In the Transcendental Etudes Russell Sherman makes a point of balancing the work’s grandiosity, its technical issues, and its poetry. I have heard him transport his audience entirely into a poetic world of colors, moods, and atmosphere, as if Liszt had somehow sewn up into them the seeds of Parsifal and Pélléas. With the Bösendorfer there was necessarily less tone-painting and more emphasis on grandeur and power. Passagework was very clearly articulated and often exceptionally beautiful in sound, but it tended to remain in the here and now of Chapin Hall. For Russell Sherman, although he approaches the keyboard as a pianist, not a would-be conductor, a piano has for him an entire orchestra under its lid, so great is his command of color, both in his playing and in his imagination. In the Bösendorfer some of these instrumentalists may have gone out on break. It is in fact highly impressive that his musicianship is so far-reaching and many-sided, that he can follow the lead of this ornery provincial Bösendorfer and work with the aspects of Liszt’s many-facetted pieces which are most viable within the opportunities it offers.
It is clear, both from his playing and his writings, that Mr Sherman sees the Transcendental Etudes as a laboratory of piano technique, a vehicle of personal display, and, at their best, extremely sophisticated, brilliant compositions, and poetry of a very high order. They are as typical, outstanding, and forward-looking a monument of nineteenth century art as Tristan, although by no means as perfect. In his notes, Sherman draws connections with both Beethoven and Schoenberg. The genesis of the work is remarkable, reminding us of Pierre Boulez’ constant reworking of compositions begun in his youth. In 1826, when he was fifteen, Liszt wrote a set of twelve etudes, which are the core of the work under discussion, although it is vastly enriched. This was published in 1827. In 1838, Liszt published a much more elaborate—and fiendishly difficult—version, which Schumann reviewed, describing them as “studies in storm and dread … fit for ten or twelve players in the world.” Finally, in 1851, Liszt simplified the works in texture and in technical difficulty, adapting them to the evolving piano, as well as his own evolving psyche. Little or none of the poetry of the final version is discernible in the first. In fact the poetic titles of the etudes only appear in this version. (On the other hand, the continuity of the sets is shown by the fact that Liszt maintained the key relationships of the original, a descending circle of 5ths.) The Transcendental Etudes of 1851 are magnificent examples of nineteenth century European poetry, as much as the Légende des Siècles, only the words are absent. Its expressive medium is harmony, timbre, and gesture, which has a sort of narrative value as musical rhetoric. It is an amazing experience to live in this poetic world without the specifics of words and their material referents. The etudes even tell stories, and not only in the obvious way of “Mazeppa” (No. 4). A passage through them, especially with Russell Sherman, is a spiritual journey, perhaps even a self-portrait, as if the work were an anticipation of Elgar’s Enigma Variations, which also revolve around the composer’s personality, but in a more complex way, befitting the nascent twentieth century. Russell Sherman is fully conscious of this narrative-evocative character of the etudes. I’ve mentioned in the context of his recent Schumann performances that his performance gave one the feeling of living inside the music, and in the greatest of them—say, Paysage, Ricordanza, Harmonies du Soir, and Chasse Neige—that is a powerful experience indeed.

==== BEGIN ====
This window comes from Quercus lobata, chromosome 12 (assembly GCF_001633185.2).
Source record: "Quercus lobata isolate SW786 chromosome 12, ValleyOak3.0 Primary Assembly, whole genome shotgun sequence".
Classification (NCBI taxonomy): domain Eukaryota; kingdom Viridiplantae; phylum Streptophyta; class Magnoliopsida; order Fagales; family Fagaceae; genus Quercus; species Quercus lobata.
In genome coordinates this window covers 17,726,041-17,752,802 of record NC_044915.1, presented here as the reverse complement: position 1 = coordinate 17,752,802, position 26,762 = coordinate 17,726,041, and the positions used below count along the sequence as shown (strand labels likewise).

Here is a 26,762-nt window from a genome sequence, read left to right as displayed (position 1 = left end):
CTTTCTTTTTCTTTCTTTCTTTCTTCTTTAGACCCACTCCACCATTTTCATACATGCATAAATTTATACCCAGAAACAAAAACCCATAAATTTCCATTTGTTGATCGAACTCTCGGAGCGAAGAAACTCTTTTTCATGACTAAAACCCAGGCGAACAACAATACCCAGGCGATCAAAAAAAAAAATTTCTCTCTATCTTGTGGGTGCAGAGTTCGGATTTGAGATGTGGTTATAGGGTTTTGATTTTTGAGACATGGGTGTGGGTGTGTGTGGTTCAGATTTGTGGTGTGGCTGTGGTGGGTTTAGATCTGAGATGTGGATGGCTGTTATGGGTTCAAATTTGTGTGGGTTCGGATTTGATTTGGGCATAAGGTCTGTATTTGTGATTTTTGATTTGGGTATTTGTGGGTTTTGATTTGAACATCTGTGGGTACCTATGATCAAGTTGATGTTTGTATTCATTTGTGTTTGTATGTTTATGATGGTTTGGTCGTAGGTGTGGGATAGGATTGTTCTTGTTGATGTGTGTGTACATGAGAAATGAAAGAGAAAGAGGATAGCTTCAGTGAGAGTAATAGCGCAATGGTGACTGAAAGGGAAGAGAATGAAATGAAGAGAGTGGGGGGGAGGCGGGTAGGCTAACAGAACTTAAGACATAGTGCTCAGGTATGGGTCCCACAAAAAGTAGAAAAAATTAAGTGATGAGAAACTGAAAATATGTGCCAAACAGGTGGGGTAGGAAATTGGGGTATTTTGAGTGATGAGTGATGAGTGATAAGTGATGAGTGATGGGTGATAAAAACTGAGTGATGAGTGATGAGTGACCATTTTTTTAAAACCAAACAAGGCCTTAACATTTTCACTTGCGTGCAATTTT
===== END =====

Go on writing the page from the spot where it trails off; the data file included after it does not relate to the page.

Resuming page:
One Lisztian trait which is egregiously lacking in Russell Sherman is vanity. In spite of his modest, studious attitude at the keyboard, he was sonically fully in command of the grand gestures, while he focused intently on the etudes’ structure, harmony, and narrative path. His playing was lovingly detailed and as clear in texture as the Bösendorfer would allow, and he brought more color out of the instrument than I have ever heard, giving us some sense of the amazing palette of color and suggestion in his mind. His understanding of the Transcendental Etudes is so profound, that I cannot help thinking that he himself has been shaped by these works over years of study. He has truly made them his own, and they him.
Modesty or no modesty, Mr. Sherman was excited after his achievement and looking forward to his master class the following day. In fact he declared that he intended to wear his Obama button to the class. (See photo above. This is the first election in my memory for which people wore buttons and organized rallies after the election.) The fact is that Mr. Sherman is justly proud of having participated in a benefit concert which raised $50,000 for the president-elect.